What business does America have complaining about how much bankers get paid? Surely we can't operate a free-market economy if the average person gets a say on how a company pays its workers.
If you believe that, you're absolutely right. But that's not stopping Goldman Sachs Group (GS) from bowing to pressure from pay critics. Now, if only Goldman could satisfy the American public.
Why are so many Americans so angry? Because they know that the free market -- which supposedly rewards success and punishes failure -- does not determine the fate of the biggest firms, only the small ones that can't buy influence in Washington.
For the large firms, like Goldman, there's a special, "heads I win, tails you lose" market, in which government's role is to make policies that help them profit more when times are good, and shield them from losing money when times get rough.
(Let's not forget that last fall, when Goldman was days away from big trouble, the taxpayers gave the company $10 billion in TARP funds, $12.9 billion in a credit default swap (CDS) settlement, and $52 billion in low-interest financing).
Goldman has been in the cross hairs of the American public's anger toward Wall Street. Evidently, 66% of Americans have a low opinion of financial executives. So Goldman has been trying to change the public's perception.
One focal point for the public's rage has been the record bonuses Wall Street intends to pay out a year after the financial collapse. Goldman has set aside $16.7 billion so far this year for bonuses -- a figure forecast to rise to $22.7 billion in bonuses by year's end, according to Reuters.
So, in its latest move to deflect some of the hostility, Goldman has announced it will pay its top 30 people in stock that can't be sold for five years and can be clawed back if there's a material restatement of Goldman's financial condition or outright illegal behavior, according to Bloomberg News.
A Good Idea, But With Devils in the Details
As someone who has been pushing since 2007 for bankers to put their pay in escrow for five years, this proposal is better than I expected because the payments are in stock rather than cash. This means that the executives are taking a risk that their stock might decline in value. Now, they will have a big financial incentive to figure out how to make their stock price rise over a five-year period. And that is good for public shareholders.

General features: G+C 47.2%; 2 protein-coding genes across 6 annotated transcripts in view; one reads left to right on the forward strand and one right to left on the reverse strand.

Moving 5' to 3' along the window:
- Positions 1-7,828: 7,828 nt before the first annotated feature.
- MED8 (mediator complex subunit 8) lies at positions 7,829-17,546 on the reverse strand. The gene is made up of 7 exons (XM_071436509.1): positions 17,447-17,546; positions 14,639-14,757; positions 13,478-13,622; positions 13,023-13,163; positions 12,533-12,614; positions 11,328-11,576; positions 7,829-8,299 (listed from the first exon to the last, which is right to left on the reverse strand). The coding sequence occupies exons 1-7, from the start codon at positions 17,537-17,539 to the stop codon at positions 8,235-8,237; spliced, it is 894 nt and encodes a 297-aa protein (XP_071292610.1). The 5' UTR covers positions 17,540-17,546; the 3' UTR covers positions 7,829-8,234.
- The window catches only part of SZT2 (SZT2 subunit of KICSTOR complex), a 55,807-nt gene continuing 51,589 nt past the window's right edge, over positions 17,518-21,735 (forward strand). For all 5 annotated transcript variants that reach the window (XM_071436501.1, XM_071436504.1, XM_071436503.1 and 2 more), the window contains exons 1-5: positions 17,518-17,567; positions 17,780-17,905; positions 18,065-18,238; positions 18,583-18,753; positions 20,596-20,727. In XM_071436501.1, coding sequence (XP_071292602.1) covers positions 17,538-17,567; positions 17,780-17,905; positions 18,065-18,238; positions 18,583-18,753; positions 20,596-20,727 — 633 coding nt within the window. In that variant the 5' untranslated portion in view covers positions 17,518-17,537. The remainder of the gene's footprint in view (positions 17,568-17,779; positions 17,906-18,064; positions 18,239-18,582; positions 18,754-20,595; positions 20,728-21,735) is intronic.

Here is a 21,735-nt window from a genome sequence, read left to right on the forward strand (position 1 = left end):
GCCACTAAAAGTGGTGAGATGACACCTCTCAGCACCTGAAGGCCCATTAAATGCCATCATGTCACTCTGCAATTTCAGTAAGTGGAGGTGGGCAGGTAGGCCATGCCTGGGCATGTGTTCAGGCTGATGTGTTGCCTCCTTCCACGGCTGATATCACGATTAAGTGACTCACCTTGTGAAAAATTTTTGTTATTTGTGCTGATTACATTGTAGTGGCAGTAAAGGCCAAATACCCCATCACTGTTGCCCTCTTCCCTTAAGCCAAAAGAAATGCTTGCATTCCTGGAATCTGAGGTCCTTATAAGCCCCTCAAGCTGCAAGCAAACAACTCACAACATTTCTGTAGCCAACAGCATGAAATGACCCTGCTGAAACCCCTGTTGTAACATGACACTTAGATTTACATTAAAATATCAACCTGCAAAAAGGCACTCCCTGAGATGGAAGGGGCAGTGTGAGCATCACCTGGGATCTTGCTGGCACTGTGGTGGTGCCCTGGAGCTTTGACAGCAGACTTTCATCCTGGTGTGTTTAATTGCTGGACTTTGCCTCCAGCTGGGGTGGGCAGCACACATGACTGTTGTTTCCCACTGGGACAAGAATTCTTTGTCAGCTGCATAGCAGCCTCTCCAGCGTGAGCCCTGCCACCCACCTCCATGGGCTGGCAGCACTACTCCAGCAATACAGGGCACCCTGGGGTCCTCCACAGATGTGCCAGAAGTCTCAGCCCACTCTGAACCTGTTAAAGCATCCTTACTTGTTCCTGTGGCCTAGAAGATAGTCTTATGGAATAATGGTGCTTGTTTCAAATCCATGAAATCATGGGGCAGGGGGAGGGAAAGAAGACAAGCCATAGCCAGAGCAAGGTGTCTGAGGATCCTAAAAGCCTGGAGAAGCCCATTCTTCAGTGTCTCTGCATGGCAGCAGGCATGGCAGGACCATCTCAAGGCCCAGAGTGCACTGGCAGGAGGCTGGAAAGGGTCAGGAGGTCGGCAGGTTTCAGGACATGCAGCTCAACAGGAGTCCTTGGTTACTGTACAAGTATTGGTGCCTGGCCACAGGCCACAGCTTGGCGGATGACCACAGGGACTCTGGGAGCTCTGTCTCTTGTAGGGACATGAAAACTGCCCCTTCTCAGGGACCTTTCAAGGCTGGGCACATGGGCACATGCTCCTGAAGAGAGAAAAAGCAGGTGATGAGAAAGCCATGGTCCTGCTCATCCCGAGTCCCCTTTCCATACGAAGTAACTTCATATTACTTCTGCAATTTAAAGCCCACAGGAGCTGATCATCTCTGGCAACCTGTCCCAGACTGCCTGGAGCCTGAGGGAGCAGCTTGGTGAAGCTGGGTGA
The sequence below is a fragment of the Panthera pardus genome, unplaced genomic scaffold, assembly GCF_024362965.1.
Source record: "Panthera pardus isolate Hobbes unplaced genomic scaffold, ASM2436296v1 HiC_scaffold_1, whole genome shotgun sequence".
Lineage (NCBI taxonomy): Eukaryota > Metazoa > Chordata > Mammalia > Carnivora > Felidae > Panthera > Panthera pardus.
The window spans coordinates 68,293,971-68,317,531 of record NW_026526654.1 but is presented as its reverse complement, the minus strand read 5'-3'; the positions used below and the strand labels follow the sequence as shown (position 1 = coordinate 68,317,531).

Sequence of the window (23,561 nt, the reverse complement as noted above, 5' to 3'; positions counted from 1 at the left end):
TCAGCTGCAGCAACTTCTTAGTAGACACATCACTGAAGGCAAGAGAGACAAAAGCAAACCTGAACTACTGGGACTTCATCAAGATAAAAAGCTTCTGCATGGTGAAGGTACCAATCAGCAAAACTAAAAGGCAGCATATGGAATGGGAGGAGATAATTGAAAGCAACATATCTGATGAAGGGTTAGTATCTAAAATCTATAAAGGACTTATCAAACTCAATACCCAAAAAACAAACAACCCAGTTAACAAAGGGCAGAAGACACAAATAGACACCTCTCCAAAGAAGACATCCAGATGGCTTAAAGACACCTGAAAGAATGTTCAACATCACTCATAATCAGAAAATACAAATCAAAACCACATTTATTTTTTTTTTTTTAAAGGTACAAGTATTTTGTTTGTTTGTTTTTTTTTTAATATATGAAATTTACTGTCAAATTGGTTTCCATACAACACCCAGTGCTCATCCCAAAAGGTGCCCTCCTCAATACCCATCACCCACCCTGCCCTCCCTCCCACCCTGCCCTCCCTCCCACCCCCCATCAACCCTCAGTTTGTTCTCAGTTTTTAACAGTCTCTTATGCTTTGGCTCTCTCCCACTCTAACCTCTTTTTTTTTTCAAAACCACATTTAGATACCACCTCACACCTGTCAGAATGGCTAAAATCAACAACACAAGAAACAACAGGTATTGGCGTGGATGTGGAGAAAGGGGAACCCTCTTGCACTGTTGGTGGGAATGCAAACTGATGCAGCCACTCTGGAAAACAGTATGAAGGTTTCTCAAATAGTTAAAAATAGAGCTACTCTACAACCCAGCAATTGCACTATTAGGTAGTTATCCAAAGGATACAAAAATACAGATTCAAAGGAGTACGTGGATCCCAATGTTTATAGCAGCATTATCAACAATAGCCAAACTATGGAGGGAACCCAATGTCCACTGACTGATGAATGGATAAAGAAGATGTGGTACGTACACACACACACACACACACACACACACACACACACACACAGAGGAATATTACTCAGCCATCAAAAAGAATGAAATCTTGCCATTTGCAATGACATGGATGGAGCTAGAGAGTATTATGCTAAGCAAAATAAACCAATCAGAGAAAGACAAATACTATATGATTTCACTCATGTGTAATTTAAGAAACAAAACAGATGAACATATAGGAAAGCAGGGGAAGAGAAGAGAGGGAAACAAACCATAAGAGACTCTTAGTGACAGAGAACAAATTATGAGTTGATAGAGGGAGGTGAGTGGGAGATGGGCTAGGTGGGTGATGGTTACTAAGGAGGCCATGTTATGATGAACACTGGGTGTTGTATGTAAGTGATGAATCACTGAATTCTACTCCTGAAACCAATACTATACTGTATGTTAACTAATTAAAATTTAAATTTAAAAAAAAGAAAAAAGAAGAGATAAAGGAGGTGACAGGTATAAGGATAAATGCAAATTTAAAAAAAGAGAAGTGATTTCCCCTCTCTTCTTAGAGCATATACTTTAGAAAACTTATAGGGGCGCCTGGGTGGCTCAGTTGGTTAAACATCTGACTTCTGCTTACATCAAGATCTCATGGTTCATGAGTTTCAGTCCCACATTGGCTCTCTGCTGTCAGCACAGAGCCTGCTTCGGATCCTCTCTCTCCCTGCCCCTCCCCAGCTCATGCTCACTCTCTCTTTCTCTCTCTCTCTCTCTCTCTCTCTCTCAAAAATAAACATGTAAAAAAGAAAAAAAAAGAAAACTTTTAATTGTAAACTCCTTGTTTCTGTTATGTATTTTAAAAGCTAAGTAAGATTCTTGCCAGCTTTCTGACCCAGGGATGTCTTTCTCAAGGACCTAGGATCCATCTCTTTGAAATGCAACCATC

But the details of this plan leave plenty of room for game-playing. After all, Goldman claims to have 31,700 employees, but they've increased that number this year by including 3,000 part-timers and consultants, so the bonus-per-employee calculation -- which would be $717,000 (dividing $22.7 billion by 31,700) will only be 8% higher than the $661,490 per employee record Goldman set in 2007, according to Bloomberg. Take out those 3,000, and Goldman's 2009 pay averages 20% higher than in 2007.
But wait, there's more. By paying its top 30 people in stock, the other 31,670 can get cash -- so the move won't have any effect on recruiting "talent." And then there's the benefit of the deal on Goldman's financial reporting. The compensation expense for those stock bonuses doesn't begin to get reported until the shares vest in 2010. This means that Goldman's 2009 compensation expense will appear to be lower and its apparent profit will be higher.
I was speaking with a TV producer last night who was enraged by Goldman's proposal. And I think his feelings mirror those of many, many people. The Goldmans of the world will always figure out ways to outmaneuver the American public. But that doesn't mean we have to like it.
Peter Cohan is a management consultant, Babson professor and author of nine books, including Capital Rising (due in June 2010). Follow him on Twitter. He has no financial interest in the securities mentioned.